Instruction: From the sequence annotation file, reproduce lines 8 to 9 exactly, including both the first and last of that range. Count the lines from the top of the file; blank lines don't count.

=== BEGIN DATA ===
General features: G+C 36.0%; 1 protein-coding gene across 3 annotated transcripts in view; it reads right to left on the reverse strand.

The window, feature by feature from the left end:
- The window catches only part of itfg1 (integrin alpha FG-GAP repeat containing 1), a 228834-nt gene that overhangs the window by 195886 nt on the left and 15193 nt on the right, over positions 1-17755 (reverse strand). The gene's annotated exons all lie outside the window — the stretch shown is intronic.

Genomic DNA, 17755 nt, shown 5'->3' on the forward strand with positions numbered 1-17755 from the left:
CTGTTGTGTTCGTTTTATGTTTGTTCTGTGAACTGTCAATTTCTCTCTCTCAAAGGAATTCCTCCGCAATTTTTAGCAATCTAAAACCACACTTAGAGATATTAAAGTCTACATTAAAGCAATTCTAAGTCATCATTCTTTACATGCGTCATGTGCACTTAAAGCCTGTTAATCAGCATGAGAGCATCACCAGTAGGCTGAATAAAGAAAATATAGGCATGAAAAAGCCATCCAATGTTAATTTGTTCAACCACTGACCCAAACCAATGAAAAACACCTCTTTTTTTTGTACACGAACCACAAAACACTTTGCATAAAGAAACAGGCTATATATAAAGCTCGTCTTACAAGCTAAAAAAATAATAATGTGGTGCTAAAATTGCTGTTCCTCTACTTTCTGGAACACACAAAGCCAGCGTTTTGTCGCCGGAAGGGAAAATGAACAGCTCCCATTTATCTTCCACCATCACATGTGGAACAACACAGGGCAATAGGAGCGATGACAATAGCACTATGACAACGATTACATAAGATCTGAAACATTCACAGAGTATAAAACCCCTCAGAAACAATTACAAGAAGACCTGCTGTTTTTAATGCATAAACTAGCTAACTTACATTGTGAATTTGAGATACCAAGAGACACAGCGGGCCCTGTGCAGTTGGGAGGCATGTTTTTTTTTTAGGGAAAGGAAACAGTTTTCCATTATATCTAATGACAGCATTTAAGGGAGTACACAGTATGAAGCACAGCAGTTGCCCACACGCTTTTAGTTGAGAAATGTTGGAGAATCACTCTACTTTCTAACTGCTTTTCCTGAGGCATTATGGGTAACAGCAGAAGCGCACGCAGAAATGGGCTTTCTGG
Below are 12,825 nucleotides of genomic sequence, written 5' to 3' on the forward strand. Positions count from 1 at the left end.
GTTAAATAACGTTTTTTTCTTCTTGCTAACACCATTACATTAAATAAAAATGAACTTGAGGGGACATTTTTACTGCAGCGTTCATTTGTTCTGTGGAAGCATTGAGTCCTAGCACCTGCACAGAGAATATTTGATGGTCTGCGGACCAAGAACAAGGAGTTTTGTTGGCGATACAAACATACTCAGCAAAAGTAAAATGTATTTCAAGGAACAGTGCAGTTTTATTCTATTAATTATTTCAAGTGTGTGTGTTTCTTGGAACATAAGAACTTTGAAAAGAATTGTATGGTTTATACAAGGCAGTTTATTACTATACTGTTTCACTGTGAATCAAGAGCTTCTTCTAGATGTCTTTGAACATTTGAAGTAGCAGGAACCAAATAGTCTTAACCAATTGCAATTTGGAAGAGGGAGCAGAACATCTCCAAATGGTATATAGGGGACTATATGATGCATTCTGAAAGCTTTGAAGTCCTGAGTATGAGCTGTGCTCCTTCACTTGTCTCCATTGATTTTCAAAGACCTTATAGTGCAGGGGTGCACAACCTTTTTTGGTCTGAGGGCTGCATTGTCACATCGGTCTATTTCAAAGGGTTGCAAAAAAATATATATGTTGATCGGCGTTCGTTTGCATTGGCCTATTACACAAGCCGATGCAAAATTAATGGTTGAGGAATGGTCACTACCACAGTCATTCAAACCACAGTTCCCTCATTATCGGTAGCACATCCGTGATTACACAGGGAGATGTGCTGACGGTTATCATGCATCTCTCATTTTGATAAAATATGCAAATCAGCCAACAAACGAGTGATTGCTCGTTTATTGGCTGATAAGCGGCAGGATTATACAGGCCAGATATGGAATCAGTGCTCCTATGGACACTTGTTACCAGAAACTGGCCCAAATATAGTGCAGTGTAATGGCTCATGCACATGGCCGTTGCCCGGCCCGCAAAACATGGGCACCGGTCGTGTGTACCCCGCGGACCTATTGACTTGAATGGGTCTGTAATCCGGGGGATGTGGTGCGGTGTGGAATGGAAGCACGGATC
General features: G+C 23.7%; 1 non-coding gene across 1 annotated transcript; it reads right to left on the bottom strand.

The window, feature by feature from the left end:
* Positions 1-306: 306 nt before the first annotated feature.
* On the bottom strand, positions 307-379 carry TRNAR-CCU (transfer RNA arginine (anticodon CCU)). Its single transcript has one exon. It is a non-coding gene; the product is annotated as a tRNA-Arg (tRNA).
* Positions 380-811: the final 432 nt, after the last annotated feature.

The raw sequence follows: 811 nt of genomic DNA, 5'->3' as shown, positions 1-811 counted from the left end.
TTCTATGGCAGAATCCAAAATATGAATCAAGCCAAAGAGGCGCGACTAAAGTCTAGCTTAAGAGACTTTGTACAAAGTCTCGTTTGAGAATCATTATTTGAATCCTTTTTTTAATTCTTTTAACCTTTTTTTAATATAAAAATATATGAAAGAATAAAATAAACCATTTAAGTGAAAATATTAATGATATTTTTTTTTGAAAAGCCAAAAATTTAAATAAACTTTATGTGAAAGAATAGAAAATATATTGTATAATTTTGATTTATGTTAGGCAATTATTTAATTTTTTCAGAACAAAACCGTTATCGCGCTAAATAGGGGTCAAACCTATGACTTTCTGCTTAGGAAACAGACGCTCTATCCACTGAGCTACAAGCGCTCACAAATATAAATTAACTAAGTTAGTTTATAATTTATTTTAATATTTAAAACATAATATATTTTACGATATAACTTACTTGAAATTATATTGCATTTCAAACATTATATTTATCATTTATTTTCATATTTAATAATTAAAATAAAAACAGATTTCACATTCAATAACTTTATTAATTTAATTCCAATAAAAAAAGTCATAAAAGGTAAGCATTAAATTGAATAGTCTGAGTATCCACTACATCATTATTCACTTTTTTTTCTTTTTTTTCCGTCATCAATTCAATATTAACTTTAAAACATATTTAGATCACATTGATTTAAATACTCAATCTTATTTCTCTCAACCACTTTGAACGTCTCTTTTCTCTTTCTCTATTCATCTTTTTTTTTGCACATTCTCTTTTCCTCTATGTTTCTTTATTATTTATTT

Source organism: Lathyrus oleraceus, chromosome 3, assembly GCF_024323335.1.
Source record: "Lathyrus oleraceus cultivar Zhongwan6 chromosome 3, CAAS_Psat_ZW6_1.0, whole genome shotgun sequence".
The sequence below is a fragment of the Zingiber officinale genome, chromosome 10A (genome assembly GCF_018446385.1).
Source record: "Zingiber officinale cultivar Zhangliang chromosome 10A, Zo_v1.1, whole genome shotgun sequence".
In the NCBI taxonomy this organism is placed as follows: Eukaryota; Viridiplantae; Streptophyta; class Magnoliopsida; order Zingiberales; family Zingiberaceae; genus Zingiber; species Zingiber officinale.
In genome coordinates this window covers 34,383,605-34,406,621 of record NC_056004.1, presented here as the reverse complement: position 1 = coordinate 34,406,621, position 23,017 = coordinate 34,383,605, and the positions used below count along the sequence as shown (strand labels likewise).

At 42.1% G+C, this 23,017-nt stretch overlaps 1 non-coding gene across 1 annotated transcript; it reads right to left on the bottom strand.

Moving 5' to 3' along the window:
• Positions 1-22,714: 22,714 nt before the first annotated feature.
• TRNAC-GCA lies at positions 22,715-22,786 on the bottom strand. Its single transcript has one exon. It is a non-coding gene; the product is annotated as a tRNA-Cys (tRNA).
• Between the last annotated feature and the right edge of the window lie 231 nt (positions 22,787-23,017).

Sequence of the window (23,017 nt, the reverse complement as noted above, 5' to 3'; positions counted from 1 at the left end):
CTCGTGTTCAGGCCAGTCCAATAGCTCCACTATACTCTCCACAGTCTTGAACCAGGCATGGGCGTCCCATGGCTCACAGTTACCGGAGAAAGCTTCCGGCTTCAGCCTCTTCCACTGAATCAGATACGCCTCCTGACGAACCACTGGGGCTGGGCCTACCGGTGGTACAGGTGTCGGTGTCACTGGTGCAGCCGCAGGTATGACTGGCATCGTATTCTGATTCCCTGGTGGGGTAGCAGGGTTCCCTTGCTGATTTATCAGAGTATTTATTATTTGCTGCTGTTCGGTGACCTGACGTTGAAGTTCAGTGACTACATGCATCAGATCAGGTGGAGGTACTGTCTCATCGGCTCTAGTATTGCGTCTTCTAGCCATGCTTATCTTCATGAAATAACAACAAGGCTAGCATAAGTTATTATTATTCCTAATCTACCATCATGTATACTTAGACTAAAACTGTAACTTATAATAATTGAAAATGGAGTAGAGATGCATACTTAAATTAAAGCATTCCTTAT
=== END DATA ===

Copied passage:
General features: G+C 23.7%; 1 non-coding gene across 1 annotated transcript; it reads right to left on the bottom strand.

The window, feature by feature from the left end: